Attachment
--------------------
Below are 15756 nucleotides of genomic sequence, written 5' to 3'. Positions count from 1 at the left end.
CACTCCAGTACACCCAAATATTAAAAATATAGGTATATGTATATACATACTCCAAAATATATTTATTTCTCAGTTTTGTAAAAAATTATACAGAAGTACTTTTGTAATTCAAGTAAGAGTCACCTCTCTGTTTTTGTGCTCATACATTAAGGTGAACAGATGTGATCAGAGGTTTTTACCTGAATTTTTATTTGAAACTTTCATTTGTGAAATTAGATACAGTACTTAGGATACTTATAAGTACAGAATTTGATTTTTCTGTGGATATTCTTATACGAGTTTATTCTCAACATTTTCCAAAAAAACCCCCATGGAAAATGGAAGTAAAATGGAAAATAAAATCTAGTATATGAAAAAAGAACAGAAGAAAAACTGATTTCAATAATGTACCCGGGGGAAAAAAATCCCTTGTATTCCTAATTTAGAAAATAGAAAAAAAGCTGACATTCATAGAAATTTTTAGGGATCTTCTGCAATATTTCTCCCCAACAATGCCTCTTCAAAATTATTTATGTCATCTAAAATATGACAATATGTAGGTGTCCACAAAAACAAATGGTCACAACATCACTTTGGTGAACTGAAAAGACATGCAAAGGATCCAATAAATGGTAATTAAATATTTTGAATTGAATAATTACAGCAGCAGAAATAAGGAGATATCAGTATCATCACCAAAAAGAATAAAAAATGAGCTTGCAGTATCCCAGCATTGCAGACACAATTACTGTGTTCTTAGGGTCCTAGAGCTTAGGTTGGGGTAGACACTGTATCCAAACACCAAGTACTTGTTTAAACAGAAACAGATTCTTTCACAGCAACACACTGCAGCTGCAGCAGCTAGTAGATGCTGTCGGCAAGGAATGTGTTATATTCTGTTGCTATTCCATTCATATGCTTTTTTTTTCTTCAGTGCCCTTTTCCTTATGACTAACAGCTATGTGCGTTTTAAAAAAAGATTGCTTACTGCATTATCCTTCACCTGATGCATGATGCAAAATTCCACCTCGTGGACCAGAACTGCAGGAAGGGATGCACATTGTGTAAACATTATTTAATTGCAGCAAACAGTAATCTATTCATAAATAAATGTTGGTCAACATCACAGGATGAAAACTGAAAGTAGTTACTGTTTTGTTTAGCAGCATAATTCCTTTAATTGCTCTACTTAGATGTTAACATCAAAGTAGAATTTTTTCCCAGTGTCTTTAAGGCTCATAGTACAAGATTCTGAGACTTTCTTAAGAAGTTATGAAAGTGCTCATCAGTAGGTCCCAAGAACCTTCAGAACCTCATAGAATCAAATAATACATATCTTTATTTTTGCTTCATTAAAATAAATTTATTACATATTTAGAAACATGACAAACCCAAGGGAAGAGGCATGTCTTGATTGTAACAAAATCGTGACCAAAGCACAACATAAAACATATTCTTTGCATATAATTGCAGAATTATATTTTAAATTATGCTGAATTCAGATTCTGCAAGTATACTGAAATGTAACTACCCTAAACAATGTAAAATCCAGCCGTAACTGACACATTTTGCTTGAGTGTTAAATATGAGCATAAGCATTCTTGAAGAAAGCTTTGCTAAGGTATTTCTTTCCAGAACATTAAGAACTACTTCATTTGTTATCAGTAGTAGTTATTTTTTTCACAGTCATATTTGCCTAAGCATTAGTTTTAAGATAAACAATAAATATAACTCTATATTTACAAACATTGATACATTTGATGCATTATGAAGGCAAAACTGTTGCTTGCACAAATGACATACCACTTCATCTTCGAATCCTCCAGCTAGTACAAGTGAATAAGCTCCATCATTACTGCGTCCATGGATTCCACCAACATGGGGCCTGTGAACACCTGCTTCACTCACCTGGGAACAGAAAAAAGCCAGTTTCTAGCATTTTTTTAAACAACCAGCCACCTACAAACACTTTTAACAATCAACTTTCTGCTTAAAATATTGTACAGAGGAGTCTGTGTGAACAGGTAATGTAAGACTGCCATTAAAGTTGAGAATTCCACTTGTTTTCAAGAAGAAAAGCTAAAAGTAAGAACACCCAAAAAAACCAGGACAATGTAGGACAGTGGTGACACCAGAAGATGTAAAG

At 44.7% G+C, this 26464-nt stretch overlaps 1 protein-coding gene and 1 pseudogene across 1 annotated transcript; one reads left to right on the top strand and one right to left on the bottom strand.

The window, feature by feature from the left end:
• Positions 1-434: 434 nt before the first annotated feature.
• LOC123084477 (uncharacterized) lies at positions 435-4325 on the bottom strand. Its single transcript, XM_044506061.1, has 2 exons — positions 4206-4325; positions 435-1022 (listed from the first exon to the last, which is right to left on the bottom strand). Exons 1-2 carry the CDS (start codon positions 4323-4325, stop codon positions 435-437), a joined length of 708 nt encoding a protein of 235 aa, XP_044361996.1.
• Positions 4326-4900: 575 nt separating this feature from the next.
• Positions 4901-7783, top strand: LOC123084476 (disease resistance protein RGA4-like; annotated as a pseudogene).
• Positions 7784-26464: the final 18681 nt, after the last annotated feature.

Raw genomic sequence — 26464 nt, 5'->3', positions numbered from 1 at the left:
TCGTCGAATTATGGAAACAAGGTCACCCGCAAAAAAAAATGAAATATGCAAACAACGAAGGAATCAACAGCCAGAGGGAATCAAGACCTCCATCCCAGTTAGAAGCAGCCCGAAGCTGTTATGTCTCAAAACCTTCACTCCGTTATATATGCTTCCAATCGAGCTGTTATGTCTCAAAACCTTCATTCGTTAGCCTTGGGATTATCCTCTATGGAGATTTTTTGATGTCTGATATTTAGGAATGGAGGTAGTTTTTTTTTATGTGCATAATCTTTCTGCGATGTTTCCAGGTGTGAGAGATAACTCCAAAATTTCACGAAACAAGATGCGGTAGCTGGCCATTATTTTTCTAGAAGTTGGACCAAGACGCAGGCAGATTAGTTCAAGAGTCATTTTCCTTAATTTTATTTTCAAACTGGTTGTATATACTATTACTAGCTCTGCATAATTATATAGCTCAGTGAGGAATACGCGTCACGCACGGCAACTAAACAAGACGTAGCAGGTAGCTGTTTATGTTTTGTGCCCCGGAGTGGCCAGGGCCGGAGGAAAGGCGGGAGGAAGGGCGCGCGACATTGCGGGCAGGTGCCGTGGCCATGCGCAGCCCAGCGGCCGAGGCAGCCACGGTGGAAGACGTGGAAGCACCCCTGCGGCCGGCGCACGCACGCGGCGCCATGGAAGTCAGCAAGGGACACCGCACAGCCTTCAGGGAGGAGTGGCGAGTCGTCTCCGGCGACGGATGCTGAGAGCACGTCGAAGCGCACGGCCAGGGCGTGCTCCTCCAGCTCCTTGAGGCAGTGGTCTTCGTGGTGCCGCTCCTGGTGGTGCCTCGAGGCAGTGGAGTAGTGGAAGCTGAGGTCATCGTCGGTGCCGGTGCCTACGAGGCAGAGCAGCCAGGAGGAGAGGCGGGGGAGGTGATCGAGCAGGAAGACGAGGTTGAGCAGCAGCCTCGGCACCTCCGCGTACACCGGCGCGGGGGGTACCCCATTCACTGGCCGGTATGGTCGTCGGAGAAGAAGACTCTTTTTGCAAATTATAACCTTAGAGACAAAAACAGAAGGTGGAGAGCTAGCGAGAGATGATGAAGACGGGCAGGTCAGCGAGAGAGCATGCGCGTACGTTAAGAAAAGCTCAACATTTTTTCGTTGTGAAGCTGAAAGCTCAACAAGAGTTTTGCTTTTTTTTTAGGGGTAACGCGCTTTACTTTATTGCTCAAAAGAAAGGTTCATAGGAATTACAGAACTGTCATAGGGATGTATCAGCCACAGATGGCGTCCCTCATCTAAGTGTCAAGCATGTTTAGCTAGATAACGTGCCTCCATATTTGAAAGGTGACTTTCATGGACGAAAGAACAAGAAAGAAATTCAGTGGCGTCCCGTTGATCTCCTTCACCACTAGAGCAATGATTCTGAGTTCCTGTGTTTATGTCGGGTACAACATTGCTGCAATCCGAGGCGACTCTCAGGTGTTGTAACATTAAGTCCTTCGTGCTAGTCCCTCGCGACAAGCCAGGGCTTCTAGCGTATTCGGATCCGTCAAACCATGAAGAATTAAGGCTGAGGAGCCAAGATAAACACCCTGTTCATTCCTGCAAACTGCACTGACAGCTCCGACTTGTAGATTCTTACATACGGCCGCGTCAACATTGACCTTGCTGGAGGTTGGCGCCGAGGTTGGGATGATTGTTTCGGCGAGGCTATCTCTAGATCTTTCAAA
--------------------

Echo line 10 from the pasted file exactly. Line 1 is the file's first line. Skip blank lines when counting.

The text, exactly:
Raw genomic sequence — 26464 nt, 5'->3', positions numbered from 1 at the left: